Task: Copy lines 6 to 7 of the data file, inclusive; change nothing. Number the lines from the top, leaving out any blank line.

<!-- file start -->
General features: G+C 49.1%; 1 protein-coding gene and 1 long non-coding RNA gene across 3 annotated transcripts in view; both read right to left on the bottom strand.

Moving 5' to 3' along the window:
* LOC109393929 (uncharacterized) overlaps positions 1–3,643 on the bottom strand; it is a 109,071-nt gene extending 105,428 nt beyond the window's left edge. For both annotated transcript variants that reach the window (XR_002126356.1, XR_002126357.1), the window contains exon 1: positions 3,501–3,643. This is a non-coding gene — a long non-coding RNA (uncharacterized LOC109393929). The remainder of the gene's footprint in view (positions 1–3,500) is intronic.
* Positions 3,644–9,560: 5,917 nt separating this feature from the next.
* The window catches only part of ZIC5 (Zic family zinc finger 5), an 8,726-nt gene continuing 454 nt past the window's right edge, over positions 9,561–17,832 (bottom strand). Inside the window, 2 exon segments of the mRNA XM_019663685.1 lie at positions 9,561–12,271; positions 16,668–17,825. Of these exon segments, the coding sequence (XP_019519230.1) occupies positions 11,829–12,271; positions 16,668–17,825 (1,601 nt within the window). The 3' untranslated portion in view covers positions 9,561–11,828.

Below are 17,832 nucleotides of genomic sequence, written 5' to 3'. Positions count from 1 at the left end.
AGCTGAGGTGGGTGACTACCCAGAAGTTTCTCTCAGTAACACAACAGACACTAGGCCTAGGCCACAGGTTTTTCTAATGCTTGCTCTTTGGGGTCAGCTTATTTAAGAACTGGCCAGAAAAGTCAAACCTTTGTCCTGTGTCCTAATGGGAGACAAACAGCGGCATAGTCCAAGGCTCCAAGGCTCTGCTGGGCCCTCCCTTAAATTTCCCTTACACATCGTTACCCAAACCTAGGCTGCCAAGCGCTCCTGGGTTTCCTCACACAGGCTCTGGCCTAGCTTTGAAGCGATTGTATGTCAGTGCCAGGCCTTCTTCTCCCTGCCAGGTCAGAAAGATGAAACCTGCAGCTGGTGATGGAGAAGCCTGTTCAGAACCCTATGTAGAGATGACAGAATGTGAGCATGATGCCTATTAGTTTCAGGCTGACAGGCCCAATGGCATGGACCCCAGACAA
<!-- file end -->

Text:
Below are 17,832 nucleotides of genomic sequence, written 5' to 3'. Positions count from 1 at the left end.
AGCTGAGGTGGGTGACTACCCAGAAGTTTCTCTCAGTAACACAACAGACACTAGGCCTAGGCCACAGGTTTTTCTAATGCTTGCTCTTTGGGGTCAGCTTATTTAAGAACTGGCCAGAAAAGTCAAACCTTTGTCCTGTGTCCTAATGGGAGACAAACAGCGGCATAGTCCAAGGCTCCAAGGCTCTGCTGGGCCCTCCCTTAAATTTCCCTTACACATCGTTACCCAAACCTAGGCTGCCAAGCGCTCCTGGGTTTCCTCACACAGGCTCTGGCCTAGCTTTGAAGCGATTGTATGTCAGTGCCAGGCCTTCTTCTCCCTGCCAGGTCAGAAAGATGAAACCTGCAGCTGGTGATGGAGAAGCCTGTTCAGAACCCTATGTAGAGATGACAGAATGTGAGCATGATGCCTATTAGTTTCAGGCTGACAGGCCCAATGGCATGGACCCCAGACAA